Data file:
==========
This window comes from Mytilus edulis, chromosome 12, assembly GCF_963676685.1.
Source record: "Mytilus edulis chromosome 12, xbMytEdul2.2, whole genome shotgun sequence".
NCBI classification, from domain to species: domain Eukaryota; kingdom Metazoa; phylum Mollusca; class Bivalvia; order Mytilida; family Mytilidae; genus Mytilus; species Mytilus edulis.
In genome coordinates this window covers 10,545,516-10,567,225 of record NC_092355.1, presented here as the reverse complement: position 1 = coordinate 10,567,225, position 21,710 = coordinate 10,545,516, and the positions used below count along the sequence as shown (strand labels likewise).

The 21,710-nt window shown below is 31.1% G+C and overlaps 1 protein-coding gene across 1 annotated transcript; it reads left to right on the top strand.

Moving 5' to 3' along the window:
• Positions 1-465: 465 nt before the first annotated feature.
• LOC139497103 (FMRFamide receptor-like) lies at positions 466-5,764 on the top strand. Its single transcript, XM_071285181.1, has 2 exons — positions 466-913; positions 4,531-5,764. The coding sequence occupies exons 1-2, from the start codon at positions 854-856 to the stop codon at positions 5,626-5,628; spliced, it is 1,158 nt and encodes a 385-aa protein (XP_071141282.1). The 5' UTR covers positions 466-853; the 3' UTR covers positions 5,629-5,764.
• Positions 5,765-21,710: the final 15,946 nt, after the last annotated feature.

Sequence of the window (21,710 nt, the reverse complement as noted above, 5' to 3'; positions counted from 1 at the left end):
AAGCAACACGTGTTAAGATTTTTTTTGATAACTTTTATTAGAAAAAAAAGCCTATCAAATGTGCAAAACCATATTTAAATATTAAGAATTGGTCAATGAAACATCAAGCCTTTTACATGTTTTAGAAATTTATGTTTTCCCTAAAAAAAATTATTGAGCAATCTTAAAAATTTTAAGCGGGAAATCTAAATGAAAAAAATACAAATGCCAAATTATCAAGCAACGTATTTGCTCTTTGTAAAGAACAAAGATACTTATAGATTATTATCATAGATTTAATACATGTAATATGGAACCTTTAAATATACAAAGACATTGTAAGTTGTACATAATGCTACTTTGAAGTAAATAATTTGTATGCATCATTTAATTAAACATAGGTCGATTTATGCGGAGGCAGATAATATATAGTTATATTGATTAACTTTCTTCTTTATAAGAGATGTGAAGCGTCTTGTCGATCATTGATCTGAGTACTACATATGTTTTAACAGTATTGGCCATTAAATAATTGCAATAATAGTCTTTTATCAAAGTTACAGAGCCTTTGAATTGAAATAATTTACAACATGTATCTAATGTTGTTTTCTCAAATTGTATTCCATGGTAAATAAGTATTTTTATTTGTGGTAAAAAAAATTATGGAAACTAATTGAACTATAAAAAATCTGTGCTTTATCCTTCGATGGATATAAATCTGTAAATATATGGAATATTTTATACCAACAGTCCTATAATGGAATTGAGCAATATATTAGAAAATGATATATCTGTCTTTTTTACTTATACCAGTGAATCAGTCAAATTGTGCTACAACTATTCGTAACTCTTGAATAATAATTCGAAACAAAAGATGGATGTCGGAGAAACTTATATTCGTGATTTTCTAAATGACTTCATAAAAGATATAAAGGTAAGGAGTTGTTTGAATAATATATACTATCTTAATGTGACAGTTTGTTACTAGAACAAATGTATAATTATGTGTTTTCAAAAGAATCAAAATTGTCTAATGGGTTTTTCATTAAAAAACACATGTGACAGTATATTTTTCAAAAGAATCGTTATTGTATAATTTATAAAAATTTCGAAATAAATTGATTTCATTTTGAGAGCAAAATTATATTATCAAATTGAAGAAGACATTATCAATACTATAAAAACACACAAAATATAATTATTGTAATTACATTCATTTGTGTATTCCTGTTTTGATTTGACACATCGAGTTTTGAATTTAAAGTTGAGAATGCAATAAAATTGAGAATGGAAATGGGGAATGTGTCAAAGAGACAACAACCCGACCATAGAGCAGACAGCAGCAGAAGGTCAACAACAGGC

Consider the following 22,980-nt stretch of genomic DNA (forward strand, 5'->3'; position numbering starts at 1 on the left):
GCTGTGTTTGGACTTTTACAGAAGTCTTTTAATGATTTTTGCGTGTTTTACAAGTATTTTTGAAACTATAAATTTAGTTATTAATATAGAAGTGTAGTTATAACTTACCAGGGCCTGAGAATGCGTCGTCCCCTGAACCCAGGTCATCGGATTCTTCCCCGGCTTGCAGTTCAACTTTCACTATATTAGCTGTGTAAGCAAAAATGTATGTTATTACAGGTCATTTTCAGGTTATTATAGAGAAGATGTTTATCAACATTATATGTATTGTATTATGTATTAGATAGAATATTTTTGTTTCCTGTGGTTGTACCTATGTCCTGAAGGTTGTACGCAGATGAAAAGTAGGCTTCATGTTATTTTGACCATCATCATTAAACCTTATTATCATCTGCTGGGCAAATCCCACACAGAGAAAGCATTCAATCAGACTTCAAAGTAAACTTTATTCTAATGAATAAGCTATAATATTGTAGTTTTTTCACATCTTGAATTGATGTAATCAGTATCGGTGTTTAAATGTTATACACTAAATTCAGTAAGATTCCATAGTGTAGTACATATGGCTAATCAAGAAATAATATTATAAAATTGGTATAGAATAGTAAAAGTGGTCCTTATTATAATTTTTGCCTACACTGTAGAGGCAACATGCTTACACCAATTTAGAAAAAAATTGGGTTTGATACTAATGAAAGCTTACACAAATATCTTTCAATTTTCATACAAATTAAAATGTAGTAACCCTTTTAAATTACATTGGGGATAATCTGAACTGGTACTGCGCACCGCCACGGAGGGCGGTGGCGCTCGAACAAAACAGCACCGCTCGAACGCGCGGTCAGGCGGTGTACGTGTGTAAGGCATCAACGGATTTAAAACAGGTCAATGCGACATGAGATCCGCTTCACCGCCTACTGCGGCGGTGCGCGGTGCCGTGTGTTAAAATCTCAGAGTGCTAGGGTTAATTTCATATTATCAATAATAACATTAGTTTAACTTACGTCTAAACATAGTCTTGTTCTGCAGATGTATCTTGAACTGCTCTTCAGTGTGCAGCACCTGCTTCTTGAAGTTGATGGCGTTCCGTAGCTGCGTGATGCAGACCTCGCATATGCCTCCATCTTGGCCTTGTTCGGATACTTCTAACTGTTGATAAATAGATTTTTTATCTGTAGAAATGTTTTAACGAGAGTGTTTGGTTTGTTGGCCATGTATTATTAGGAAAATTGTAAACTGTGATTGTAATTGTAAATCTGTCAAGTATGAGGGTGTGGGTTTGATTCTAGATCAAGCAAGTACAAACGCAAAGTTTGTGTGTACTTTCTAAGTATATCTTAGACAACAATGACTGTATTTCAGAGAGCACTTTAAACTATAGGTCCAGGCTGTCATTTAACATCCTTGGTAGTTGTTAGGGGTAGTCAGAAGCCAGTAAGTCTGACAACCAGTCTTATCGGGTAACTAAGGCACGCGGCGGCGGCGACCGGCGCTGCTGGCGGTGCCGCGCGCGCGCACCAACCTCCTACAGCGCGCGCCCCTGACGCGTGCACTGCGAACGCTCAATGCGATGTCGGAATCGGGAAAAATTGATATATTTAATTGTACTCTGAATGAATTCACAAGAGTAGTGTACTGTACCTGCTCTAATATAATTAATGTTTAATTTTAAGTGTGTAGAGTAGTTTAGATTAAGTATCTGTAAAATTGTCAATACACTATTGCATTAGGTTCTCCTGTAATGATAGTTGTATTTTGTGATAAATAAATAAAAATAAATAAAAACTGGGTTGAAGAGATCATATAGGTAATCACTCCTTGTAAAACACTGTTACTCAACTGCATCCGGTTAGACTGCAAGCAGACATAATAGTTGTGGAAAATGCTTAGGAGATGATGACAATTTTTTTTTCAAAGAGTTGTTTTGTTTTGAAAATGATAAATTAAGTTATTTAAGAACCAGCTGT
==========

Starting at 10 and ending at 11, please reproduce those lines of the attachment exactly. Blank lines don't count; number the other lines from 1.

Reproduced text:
Sequence of the window (21,710 nt, the reverse complement as noted above, 5' to 3'; positions counted from 1 at the left end):
AAGCAACACGTGTTAAGATTTTTTTTGATAACTTTTATTAGAAAAAAAAGCCTATCAAATGTGCAAAACCATATTTAAATATTAAGAATTGGTCAATGAAACATCAAGCCTTTTACATGTTTTAGAAATTTATGTTTTCCCTAAAAAAAATTATTGAGCAATCTTAAAAATTTTAAGCGGGAAATCTAAATGAAAAAAATACAAATGCCAAATTATCAAGCAACGTATTTGCTCTTTGTAAAGAACAAAGATACTTATAGATTATTATCATAGATTTAATACATGTAATATGGAACCTTTAAATATACAAAGACATTGTAAGTTGTACATAATGCTACTTTGAAGTAAATAATTTGTATGCATCATTTAATTAAACATAGGTCGATTTATGCGGAGGCAGATAATATATAGTTATATTGATTAACTTTCTTCTTTATAAGAGATGTGAAGCGTCTTGTCGATCATTGATCTGAGTACTACATATGTTTTAACAGTATTGGCCATTAAATAATTGCAATAATAGTCTTTTATCAAAGTTACAGAGCCTTTGAATTGAAATAATTTACAACATGTATCTAATGTTGTTTTCTCAAATTGTATTCCATGGTAAATAAGTATTTTTATTTGTGGTAAAAAAAATTATGGAAACTAATTGAACTATAAAAAATCTGTGCTTTATCCTTCGATGGATATAAATCTGTAAATATATGGAATATTTTATACCAACAGTCCTATAATGGAATTGAGCAATATATTAGAAAATGATATATCTGTCTTTTTTACTTATACCAGTGAATCAGTCAAATTGTGCTACAACTATTCGTAACTCTTGAATAATAATTCGAAACAAAAGATGGATGTCGGAGAAACTTATATTCGTGATTTTCTAAATGACTTCATAAAAGATATAAAGGTAAGGAGTTGTTTGAATAATATATACTATCTTAATGTGACAGTTTGTTACTAGAACAAATGTATAATTATGTGTTTTCAAAAGAATCAAAATTGTCTAATGGGTTTTTCATTAAAAAACACATGTGACAGTATATTTTTCAAAAGAATCGTTATTGTATAATTTATAAAAATTTCGAAATAAATTGATTTCATTTTGAGAGCAAAATTATATTATCAAATTGAAGAAGACATTATCAATACTATAAAAACACACAAAATATAATTATTGTAATTACATTCATTTGTGTATTCCTGTTTTGATTTGACACATCGAGTTTTGAATTTAAAGTTGAGAATGCAATAAAATTGAGAATGGAAATGGGGAATGTGTCAAAGAGACAACAACCCGACCATAGAGCAGACAGCAGCAGAAGGTCAACAACAGGC